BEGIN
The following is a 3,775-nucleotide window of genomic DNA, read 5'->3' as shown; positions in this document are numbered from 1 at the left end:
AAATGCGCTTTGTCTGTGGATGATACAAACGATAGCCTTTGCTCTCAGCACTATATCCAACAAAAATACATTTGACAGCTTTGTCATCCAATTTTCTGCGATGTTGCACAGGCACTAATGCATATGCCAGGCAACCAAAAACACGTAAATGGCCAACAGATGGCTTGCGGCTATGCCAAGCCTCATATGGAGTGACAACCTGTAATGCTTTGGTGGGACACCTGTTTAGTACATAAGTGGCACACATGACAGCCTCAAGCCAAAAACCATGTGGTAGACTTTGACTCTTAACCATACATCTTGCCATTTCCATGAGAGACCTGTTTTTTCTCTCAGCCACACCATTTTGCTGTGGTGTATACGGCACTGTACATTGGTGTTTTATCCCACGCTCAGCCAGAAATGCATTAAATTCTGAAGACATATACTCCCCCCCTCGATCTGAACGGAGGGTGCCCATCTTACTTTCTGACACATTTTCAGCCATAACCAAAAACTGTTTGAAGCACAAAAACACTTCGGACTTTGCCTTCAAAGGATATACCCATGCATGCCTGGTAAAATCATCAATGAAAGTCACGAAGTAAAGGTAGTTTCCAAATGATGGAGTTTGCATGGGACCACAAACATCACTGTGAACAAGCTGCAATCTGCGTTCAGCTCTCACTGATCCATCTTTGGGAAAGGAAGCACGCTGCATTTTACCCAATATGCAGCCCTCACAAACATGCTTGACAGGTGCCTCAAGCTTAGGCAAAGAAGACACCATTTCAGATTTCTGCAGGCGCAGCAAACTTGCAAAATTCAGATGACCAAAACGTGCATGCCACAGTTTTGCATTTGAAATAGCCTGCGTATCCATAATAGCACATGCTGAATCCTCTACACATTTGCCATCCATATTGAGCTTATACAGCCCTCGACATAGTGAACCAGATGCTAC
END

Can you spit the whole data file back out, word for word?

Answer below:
The following is a 3,775-nucleotide window of genomic DNA, read 5'->3' as shown; positions in this document are numbered from 1 at the left end:
AAATGCGCTTTGTCTGTGGATGATACAAACGATAGCCTTTGCTCTCAGCACTATATCCAACAAAAATACATTTGACAGCTTTGTCATCCAATTTTCTGCGATGTTGCACAGGCACTAATGCATATGCCAGGCAACCAAAAACACGTAAATGGCCAACAGATGGCTTGCGGCTATGCCAAGCCTCATATGGAGTGACAACCTGTAATGCTTTGGTGGGACACCTGTTTAGTACATAAGTGGCACACATGACAGCCTCAAGCCAAAAACCATGTGGTAGACTTTGACTCTTAACCATACATCTTGCCATTTCCATGAGAGACCTGTTTTTTCTCTCAGCCACACCATTTTGCTGTGGTGTATACGGCACTGTACATTGGTGTTTTATCCCACGCTCAGCCAGAAATGCATTAAATTCTGAAGACATATACTCCCCCCCTCGATCTGAACGGAGGGTGCCCATCTTACTTTCTGACACATTTTCAGCCATAACCAAAAACTGTTTGAAGCACAAAAACACTTCGGACTTTGCCTTCAAAGGATATACCCATGCATGCCTGGTAAAATCATCAATGAAAGTCACGAAGTAAAGGTAGTTTCCAAATGATGGAGTTTGCATGGGACCACAAACATCACTGTGAACAAGCTGCAATCTGCGTTCAGCTCTCACTGATCCATCTTTGGGAAAGGAAGCACGCTGCATTTTACCCAATATGCAGCCCTCACAAACATGCTTGACAGGTGCCTCAAGCTTAGGCAAAGAAGACACCATTTCAGATTTCTGCAGGCGCAGCAAACTTGCAAAATTCAGATGACCAAAACGTGCATGCCACAGTTTTGCATTTGAAATAGCCTGCGTATCCATAATAGCACATGCTGAATCCTCTACACATTTGCCATCCATATTGAGCTTATACAGCCCTCGACATAGTGAACCAGATGCTAC